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Thèse présentée pour obtenir le grade de Docteur
de l’Université Louis Pasteur, Strasbourg I
de l’Université de Sofia St. Kliment Ohridski

Discipline : Sciences du vivant
Aspects moléculaires et cellulaires de la biologie

Présentée par :
Tatina Todorova TODOROVA

Glutathione S-transferases and oxidative stress in
Saccharomyces cerevisiae

Soutenue publiquement le 20 juin 2007

Membres du jury:
Directeur de thèse M. Stéphane VUILLEUMIER Professeur à l’Université Louis Pasteur, Strasbourg
Directrice de thèse Mme Anna KUJUMDZIEVA Professeur Associé à l’Université de Sofia
Président du jury Mme Marie-Claire LETT Professeur à l’Université Louig
Rapporteur interne M. Ermanno CANDOLFI Professeur à l’Université Louis Pasteur, Strasbourg
Rapporteur externe Mme Veneta GROUDEVA Professeur Associé à l’Université de Sofia
Rapporteur externe M. Michel AIGLE Professeur à l’Université Claude Bernard, Lyon Acknowledgements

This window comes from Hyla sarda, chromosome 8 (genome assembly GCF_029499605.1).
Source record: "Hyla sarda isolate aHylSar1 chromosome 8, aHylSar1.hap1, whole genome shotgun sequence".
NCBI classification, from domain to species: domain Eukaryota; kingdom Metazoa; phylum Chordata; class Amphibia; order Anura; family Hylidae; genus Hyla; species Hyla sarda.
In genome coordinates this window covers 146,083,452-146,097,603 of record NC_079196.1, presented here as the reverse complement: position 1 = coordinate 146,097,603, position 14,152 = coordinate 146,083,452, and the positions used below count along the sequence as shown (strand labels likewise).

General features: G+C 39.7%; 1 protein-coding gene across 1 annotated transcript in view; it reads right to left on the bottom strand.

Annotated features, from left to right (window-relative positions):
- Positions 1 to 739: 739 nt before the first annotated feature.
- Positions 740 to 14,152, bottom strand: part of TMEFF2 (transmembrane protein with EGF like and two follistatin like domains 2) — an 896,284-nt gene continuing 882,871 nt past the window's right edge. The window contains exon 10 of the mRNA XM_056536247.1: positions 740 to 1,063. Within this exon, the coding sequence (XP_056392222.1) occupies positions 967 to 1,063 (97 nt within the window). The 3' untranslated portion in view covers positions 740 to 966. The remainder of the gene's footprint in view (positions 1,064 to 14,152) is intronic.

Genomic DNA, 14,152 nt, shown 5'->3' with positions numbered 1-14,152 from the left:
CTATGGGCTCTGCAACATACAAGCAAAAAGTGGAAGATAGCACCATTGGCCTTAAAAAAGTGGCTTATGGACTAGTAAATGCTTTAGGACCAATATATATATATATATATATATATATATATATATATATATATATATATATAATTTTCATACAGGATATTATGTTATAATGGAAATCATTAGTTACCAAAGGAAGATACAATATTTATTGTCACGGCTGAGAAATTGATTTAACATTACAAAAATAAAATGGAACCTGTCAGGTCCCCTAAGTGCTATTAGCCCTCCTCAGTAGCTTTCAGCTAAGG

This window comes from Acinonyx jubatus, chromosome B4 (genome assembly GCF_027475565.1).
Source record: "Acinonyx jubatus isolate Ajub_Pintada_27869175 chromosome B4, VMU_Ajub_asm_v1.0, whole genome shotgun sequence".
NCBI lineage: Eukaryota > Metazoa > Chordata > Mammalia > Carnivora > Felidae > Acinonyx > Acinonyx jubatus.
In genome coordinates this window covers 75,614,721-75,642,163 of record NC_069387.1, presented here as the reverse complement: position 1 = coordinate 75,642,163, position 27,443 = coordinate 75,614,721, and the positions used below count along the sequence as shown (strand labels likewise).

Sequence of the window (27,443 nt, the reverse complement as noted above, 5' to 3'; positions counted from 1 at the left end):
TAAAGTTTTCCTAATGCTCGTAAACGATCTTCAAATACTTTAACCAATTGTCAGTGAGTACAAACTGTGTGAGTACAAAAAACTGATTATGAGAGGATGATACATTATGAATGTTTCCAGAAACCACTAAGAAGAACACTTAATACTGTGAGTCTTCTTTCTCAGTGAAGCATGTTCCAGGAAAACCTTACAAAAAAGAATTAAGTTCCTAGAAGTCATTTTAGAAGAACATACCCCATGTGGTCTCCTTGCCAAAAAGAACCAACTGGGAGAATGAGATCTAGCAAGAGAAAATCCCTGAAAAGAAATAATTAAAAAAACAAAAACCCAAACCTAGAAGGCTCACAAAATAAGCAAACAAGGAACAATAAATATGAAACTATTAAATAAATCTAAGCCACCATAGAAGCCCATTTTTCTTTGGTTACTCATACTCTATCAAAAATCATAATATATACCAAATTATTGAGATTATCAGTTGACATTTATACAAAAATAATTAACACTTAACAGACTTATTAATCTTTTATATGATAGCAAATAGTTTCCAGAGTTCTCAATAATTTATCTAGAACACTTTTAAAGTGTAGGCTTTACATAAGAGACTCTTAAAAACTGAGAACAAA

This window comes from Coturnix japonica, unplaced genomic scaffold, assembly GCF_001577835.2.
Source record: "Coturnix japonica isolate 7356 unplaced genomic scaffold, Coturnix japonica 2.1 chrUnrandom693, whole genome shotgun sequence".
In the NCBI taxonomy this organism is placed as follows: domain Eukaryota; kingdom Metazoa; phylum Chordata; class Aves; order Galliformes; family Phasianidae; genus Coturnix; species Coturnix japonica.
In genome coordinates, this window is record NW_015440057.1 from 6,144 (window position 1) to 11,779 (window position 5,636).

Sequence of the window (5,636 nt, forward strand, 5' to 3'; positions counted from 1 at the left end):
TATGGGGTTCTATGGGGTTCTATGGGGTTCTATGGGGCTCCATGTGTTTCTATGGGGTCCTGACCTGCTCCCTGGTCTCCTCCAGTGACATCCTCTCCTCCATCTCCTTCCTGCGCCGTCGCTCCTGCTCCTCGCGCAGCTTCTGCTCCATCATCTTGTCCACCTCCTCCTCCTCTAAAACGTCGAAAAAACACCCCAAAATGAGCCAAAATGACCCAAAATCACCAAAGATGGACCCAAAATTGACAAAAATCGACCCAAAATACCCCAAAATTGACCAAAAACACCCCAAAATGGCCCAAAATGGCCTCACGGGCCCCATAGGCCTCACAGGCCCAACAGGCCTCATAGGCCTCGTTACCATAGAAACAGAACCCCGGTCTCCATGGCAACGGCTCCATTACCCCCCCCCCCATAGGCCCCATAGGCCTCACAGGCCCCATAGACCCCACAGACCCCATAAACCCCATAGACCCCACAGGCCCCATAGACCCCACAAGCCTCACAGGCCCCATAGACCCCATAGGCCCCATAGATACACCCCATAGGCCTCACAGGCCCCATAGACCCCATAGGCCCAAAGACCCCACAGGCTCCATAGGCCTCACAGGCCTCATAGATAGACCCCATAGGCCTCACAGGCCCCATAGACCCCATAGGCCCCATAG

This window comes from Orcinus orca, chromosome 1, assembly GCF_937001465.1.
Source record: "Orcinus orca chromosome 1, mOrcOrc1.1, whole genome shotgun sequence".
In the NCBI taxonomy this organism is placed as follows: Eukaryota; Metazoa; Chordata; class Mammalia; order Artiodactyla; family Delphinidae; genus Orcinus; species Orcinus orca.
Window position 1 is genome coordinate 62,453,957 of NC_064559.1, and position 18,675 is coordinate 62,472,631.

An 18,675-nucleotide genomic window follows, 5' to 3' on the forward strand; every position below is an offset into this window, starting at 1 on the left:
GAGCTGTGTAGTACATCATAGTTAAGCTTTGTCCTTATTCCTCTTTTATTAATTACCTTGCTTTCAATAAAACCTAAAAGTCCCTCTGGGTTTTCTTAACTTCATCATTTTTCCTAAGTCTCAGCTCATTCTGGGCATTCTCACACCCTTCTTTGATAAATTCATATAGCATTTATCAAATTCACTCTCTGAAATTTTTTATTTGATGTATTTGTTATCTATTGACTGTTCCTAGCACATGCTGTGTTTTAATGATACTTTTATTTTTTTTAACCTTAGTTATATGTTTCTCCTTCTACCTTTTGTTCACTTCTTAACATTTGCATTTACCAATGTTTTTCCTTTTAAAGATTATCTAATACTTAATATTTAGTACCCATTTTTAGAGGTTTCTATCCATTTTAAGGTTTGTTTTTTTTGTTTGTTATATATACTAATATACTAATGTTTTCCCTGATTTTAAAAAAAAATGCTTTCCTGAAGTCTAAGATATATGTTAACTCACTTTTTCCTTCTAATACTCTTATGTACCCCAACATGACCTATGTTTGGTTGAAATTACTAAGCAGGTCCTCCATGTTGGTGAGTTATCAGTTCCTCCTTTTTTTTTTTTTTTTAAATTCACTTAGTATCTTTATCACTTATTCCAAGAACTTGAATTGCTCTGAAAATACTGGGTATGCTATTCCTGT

This thesis was a cotutelle project between the University Louis Pasteur, Strasbourg and the Sofia
University St. Kliment Ohridski. It would not have been possible without the financial support of
the Agence Universitaire de la Francophonie, the European Doctoral College of Strasbourg and
National Science Fund of Bulgarian Ministry of Education and Science (Project № Б-ВУ-

I am grateful to my supervisor Professor Stéphane Vuilleumier from the University Louis Pasteur
for the constructive atmosphere during the work and for guiding my research by helpful scientific

My sincere gratitude is due to Associate Professor Anna Kujumdzieva, my supervisor at the Sofia
University. I wish to thank her for the support and advices.

I want to acknowledge the reviewers of my thesis, Associate Professor Veneta Groudeva (Sofia
University St. Kliment Ohridski), Professor Michel Aigle (University Claude Bernard, Lyon),
Professor Ermanno Candolfi (University Louis Pasteur, Strasbourg) and Professor Marie-Claire
Lett (University Louis Pasteur, Strasbourg) for critical reading of the thesis, and for their valuable
comments and suggestions.

I would like to thank to all my colleagues and friends in both laboratories for their support and